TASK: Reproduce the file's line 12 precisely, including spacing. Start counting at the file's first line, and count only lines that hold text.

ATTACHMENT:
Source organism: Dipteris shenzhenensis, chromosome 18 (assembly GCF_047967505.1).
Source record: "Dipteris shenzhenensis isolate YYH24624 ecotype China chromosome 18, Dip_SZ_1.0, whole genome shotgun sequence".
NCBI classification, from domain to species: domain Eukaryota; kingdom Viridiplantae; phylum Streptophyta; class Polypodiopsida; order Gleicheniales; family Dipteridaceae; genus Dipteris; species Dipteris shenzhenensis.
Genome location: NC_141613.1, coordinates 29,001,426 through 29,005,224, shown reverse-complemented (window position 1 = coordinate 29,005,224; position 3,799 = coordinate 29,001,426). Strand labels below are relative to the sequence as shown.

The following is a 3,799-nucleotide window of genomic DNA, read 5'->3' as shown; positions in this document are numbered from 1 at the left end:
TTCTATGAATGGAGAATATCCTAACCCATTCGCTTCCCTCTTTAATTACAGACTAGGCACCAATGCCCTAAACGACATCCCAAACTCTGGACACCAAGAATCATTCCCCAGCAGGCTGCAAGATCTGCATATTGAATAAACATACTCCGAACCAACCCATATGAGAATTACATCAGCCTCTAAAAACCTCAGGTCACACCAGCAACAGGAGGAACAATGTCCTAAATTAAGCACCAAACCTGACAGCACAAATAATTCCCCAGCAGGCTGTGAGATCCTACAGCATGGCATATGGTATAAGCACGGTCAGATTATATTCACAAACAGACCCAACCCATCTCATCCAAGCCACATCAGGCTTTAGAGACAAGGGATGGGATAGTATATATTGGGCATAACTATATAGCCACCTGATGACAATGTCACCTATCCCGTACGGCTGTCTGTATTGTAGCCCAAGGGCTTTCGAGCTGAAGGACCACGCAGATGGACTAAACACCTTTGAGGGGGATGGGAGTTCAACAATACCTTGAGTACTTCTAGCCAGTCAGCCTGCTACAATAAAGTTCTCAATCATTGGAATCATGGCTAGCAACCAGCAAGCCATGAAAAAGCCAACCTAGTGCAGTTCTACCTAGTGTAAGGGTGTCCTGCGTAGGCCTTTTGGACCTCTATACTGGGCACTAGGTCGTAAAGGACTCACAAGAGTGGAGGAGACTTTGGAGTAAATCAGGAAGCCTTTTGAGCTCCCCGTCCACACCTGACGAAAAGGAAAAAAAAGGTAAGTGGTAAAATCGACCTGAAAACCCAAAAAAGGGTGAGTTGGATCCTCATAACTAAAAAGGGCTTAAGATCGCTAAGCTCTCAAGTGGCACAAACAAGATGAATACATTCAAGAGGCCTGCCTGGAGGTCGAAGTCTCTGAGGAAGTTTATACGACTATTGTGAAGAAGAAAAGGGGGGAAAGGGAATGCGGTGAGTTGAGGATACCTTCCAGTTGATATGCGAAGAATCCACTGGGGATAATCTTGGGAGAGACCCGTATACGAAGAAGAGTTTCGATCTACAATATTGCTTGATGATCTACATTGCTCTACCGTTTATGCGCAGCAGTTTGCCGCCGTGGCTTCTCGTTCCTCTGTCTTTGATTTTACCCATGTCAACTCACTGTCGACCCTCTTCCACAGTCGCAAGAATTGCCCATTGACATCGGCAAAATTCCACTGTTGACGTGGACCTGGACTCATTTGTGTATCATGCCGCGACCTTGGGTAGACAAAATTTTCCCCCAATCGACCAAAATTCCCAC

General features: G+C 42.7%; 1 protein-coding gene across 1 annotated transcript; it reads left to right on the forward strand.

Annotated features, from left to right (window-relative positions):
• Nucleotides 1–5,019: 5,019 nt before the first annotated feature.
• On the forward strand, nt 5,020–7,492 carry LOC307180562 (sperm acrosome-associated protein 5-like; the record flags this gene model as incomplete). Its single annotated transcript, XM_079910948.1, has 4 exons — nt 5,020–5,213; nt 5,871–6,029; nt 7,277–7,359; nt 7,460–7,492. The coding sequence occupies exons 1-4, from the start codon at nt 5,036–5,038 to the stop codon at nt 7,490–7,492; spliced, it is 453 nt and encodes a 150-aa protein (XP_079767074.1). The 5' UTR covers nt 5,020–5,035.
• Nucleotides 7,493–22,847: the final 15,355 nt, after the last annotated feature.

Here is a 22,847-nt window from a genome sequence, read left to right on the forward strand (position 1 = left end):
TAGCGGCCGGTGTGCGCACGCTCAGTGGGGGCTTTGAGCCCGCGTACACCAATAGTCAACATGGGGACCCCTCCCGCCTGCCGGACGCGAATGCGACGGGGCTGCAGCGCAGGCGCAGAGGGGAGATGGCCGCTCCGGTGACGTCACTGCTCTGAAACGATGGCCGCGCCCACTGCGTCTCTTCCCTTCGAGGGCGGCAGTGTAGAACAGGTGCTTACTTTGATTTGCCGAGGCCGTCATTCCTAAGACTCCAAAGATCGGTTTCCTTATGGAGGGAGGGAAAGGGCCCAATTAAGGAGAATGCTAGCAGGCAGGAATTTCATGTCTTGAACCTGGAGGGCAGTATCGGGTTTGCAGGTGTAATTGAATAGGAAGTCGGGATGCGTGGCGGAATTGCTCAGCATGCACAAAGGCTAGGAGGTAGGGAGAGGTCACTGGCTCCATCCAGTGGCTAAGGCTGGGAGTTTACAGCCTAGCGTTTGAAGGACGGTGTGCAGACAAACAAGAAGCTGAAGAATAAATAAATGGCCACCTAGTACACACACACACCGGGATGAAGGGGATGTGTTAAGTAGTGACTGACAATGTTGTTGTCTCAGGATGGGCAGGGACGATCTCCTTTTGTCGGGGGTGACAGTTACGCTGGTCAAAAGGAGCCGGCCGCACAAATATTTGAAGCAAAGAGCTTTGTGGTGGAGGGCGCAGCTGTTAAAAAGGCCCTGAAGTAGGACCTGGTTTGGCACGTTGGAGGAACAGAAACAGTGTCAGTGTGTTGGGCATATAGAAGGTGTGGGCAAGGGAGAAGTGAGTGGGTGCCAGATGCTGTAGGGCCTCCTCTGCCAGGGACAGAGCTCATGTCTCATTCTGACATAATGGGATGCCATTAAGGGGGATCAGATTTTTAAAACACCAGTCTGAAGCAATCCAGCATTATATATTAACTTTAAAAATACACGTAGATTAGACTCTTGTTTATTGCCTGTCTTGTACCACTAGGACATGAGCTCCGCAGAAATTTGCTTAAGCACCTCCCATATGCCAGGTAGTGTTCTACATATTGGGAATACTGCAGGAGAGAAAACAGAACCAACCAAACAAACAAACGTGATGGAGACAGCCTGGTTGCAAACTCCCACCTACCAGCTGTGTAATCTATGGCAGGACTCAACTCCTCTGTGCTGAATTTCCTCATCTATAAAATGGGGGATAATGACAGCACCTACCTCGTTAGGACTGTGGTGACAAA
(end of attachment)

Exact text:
Here is a 22,847-nt window from a genome sequence, read left to right on the forward strand (position 1 = left end):